“It was super fun for me to work with Nick and Jake; they are both so earnest, humble, and smart and amazingly open inside their process,” says Driscoll. “I loved working on ideas around performance in a visual art context; it opened up my thinking around my own work and gave me some new structures of making, and permission for a different type of exploration. But I think it really helped that all three of us have backgrounds in working in theater. We very easily found a common language around dramaturgical questions and rigor. And we all have an easy willingness to engage in the labor involved in making things. We did a lot of figuring out on our feet, which is how I think best. I think in A Marriage there is clear play with that merged and excessive space of togetherness of coupledom, but as opposed to the work just becoming insular and exclusive, there is actually something deeply generous and activist happening in what Nick and Jake are creating.” At the center of that togetherness and activism is an exploration of America’s changing relationship with same-sex marriage. Nick and Jake, who are still part of the TEAM arts collective where they met, discussed that and more as they prepared for the start of this fascinating undertaking.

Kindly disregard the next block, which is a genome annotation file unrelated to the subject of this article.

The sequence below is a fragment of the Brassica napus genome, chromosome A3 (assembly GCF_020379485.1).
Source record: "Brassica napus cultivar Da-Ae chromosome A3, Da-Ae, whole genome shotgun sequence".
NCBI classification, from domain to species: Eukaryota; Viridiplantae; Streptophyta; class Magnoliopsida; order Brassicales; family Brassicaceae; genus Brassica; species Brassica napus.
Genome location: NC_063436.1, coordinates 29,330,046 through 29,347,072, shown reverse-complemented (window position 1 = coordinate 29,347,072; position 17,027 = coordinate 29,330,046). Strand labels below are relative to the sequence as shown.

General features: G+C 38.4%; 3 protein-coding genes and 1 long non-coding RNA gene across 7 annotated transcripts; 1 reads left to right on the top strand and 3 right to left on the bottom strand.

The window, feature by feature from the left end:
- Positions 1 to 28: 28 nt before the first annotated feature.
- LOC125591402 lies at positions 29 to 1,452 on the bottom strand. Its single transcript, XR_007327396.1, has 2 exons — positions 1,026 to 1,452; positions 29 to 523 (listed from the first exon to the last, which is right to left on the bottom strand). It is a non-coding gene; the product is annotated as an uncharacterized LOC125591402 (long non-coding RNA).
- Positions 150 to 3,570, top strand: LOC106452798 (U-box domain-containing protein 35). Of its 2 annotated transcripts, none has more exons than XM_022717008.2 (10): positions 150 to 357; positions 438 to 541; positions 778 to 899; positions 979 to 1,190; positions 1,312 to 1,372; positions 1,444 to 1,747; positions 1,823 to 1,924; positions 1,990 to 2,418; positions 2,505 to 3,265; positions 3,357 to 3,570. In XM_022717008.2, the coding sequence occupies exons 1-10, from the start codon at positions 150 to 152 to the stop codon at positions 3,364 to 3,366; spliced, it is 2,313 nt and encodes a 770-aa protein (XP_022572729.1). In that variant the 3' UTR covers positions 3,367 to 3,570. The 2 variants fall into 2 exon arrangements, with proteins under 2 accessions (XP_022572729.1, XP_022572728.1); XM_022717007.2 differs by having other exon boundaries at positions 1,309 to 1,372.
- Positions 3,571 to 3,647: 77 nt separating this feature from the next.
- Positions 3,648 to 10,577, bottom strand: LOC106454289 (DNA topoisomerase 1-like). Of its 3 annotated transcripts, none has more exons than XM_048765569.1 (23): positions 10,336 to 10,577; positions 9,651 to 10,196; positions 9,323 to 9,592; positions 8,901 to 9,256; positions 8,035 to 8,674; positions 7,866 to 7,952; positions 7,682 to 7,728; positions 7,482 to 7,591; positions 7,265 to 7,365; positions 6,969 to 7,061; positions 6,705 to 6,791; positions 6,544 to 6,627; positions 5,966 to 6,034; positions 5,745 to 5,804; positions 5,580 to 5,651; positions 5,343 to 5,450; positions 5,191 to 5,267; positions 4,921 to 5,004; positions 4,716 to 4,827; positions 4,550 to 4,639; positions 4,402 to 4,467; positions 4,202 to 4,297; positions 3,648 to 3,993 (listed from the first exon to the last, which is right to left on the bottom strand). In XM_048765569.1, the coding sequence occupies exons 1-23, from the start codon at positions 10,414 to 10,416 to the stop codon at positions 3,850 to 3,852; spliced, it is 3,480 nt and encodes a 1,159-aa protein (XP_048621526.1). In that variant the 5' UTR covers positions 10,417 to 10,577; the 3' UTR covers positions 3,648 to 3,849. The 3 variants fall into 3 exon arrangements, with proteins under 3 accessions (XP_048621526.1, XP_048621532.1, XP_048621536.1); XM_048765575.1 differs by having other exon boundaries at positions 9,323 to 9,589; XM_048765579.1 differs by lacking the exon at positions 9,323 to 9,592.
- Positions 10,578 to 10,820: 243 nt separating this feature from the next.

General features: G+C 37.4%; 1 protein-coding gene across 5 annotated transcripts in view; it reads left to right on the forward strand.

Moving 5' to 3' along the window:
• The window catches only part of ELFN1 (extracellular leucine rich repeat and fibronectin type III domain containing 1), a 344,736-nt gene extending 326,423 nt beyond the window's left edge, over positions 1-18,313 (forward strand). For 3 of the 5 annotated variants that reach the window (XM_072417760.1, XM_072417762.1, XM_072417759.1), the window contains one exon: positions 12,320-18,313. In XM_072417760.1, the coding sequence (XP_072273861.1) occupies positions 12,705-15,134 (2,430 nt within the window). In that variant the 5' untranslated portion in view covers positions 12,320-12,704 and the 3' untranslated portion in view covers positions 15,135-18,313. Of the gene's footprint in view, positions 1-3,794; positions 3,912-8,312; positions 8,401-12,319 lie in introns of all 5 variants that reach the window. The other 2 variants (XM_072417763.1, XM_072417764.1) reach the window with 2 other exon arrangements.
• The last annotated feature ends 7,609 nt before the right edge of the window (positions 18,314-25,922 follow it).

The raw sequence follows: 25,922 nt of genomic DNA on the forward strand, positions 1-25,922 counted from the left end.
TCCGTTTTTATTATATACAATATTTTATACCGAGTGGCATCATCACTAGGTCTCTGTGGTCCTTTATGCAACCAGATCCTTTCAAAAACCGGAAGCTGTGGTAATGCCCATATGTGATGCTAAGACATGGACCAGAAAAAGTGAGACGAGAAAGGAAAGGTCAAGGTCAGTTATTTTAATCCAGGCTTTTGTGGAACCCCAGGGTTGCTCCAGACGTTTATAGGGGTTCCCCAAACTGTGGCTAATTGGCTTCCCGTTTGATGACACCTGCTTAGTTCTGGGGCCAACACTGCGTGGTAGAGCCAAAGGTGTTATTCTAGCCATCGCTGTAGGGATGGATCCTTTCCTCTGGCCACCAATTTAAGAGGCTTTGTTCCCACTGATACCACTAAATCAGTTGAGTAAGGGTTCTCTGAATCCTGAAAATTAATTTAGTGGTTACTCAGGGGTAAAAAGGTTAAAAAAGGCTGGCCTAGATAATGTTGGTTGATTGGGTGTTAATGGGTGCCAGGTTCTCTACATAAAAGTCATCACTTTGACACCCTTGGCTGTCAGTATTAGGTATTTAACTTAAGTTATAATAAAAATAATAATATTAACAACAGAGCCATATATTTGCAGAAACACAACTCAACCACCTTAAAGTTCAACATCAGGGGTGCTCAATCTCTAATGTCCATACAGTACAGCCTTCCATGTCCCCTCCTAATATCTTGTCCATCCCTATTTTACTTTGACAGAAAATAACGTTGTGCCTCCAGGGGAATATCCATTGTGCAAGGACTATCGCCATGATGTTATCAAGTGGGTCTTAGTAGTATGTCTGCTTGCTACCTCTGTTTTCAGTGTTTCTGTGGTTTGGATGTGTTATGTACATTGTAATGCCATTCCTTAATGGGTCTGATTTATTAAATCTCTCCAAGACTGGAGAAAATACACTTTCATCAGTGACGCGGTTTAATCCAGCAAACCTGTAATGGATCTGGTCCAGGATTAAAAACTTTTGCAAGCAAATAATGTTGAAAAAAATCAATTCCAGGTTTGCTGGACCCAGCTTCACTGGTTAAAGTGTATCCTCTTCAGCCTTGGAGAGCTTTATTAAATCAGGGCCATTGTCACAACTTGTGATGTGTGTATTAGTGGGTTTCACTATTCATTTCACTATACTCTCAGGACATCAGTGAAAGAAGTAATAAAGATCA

twi-ny: Did either of you grow up in the suburbs?